Once you’ve reached an agreement or been flatly denied, thank your boss for their time. Yes, even if they’ve laughed at your proposal or spent the meeting doodling on their notepad. They’ve just spent precious minutes listening to you pitch yourself, and a little politeness never hurt anyone.

And remember, if all else fails, there’s always the ‘Pity Me’ strategy. Start casually mentioning how you’ve been living on ramen noodles for the past month, or how you’ve been walking five miles to work because you can’t afford gas. Just kidding, don’t do that. It’s desperate and it’s definitely not going to work. Probably.

So, what happens if your boss says no? First, don’t cry. At least, not in front of them. Save the waterworks for when you get home and can cry into your pet’s fur. If you’re denied, it’s not the end of the world. It might feel like it, especially when you see your dreams of buying name-brand cereal going down the drain, but it’s not.

Instead, see it as an opportunity. Ask your boss what you can do to improve and increase your chances of getting a raise in the future. If they tell you to do the impossible like “work harder” while you’re already burning the midnight oil, well, perhaps it’s time to consider whether you’re being valued at this company or if it’s time to jump ship.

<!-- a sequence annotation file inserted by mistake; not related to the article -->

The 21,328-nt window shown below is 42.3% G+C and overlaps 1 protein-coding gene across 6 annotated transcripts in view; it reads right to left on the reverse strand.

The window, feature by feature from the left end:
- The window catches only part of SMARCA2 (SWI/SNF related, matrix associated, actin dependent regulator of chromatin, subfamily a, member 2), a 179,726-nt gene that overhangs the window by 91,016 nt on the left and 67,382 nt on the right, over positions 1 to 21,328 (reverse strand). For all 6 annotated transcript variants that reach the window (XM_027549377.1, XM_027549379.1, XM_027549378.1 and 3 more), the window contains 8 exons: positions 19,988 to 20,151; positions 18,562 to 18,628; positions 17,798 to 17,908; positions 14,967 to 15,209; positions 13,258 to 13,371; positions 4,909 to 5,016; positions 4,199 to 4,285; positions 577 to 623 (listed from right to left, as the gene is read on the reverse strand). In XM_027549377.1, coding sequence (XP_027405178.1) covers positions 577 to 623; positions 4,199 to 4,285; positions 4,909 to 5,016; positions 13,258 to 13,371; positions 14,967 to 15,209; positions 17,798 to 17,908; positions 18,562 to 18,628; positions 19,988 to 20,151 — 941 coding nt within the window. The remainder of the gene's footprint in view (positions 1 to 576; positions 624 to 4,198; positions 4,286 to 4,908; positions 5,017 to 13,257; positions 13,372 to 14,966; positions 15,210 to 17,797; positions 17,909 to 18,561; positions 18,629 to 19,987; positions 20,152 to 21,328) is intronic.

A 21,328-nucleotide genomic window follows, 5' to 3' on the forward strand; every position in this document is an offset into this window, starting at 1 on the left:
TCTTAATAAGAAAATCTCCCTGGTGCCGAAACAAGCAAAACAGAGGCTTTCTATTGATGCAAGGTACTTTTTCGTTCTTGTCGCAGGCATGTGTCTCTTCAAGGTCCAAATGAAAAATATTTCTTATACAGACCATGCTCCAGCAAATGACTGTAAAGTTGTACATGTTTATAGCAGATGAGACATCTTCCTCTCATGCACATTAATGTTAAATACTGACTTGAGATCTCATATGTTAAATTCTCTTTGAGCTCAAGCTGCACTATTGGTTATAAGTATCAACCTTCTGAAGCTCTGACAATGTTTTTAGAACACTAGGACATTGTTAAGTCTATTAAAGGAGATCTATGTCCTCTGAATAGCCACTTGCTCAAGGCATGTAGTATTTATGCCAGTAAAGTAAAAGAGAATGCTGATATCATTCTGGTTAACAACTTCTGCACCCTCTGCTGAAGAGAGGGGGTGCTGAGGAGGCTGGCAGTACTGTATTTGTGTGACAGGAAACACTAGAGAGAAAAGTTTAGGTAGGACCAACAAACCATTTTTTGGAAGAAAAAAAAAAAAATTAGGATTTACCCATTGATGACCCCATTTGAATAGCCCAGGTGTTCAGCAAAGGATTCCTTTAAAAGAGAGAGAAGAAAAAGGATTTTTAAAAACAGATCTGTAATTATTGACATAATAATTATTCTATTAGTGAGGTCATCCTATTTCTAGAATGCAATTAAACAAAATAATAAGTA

Now, if you’re successful and you get that raise, celebrate! Buy that extra guacamole, get that fancy coffee from the hipster cafe you like. But remember, getting a raise isn’t just about spending more. It’s an opportunity to save, to invest, to secure your future. Yes, I know, I sound like your dad, but hear me out.

Invest in your retirement fund or that fancy stocks and bonds thing you’ve heard about. You could even invest in something fun like a startup or a collection of vintage comic books. But whatever you do, make sure you’re not just inflating your lifestyle to match your new salary. Because then, you’ll find yourself in the same spot, only this time, you’ll be trying to afford organic, non-GMO, gluten-free, vegan, blessed-by-a-monk guacamole.

So there you have it, my friends: the unofficial guide to negotiating a salary increase. It’s a rocky road, and it might not always end in success, but it’s a journey worth taking. Because you’re worth more than you think, and it’s about time your paycheck reflected that.

Remember, we’re living in a capitalist world where your worth is often judged by the size of your wallet. It’s not pretty, but it’s the truth. So, go out there and fight for that raise, champ. And if you fail, at least you’ll have a funny story to tell at parties. And you can always console yourself with the thought that the richest people in the world are often the most miserable. At least, that’s what we tell ourselves as we eat our store-brand cereal.

So, best of luck, brave negotiator. May your confidence be high, your boss be understanding, and your raise be significant. And if not, well, there’s always the lottery.